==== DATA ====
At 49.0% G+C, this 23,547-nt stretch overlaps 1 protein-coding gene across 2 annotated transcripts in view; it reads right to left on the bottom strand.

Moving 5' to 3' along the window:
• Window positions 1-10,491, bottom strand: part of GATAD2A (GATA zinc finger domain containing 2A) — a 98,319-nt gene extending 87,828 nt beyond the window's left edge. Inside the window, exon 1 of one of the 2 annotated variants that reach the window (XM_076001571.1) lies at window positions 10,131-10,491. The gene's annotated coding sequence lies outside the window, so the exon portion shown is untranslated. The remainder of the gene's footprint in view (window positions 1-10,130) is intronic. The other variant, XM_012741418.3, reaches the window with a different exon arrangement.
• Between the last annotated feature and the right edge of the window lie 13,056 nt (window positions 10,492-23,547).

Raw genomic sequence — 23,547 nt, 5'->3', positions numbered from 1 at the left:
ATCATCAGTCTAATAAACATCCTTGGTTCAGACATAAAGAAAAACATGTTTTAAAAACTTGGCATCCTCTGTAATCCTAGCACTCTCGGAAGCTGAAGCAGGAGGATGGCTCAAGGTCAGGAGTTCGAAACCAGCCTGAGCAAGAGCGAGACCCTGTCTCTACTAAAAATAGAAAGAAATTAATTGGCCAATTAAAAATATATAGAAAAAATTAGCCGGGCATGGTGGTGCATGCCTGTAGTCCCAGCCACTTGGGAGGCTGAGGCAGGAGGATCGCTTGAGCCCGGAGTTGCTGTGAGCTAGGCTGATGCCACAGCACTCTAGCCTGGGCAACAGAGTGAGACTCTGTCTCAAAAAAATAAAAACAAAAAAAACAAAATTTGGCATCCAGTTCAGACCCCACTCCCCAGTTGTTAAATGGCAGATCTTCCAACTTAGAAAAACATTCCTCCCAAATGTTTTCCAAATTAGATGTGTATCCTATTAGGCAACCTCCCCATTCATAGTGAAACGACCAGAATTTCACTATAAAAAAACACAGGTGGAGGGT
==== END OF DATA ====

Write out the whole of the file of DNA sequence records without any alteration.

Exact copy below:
At 49.0% G+C, this 23,547-nt stretch overlaps 1 protein-coding gene across 2 annotated transcripts in view; it reads right to left on the bottom strand.

Moving 5' to 3' along the window:
• Window positions 1-10,491, bottom strand: part of GATAD2A (GATA zinc finger domain containing 2A) — a 98,319-nt gene extending 87,828 nt beyond the window's left edge. Inside the window, exon 1 of one of the 2 annotated variants that reach the window (XM_076001571.1) lies at window positions 10,131-10,491. The gene's annotated coding sequence lies outside the window, so the exon portion shown is untranslated. The remainder of the gene's footprint in view (window positions 1-10,130) is intronic. The other variant, XM_012741418.3, reaches the window with a different exon arrangement.
• Between the last annotated feature and the right edge of the window lie 13,056 nt (window positions 10,492-23,547).

Raw genomic sequence — 23,547 nt, 5'->3', positions numbered from 1 at the left:
ATCATCAGTCTAATAAACATCCTTGGTTCAGACATAAAGAAAAACATGTTTTAAAAACTTGGCATCCTCTGTAATCCTAGCACTCTCGGAAGCTGAAGCAGGAGGATGGCTCAAGGTCAGGAGTTCGAAACCAGCCTGAGCAAGAGCGAGACCCTGTCTCTACTAAAAATAGAAAGAAATTAATTGGCCAATTAAAAATATATAGAAAAAATTAGCCGGGCATGGTGGTGCATGCCTGTAGTCCCAGCCACTTGGGAGGCTGAGGCAGGAGGATCGCTTGAGCCCGGAGTTGCTGTGAGCTAGGCTGATGCCACAGCACTCTAGCCTGGGCAACAGAGTGAGACTCTGTCTCAAAAAAATAAAAACAAAAAAAACAAAATTTGGCATCCAGTTCAGACCCCACTCCCCAGTTGTTAAATGGCAGATCTTCCAACTTAGAAAAACATTCCTCCCAAATGTTTTCCAAATTAGATGTGTATCCTATTAGGCAACCTCCCCATTCATAGTGAAACGACCAGAATTTCACTATAAAAAAACACAGGTGGAGGGT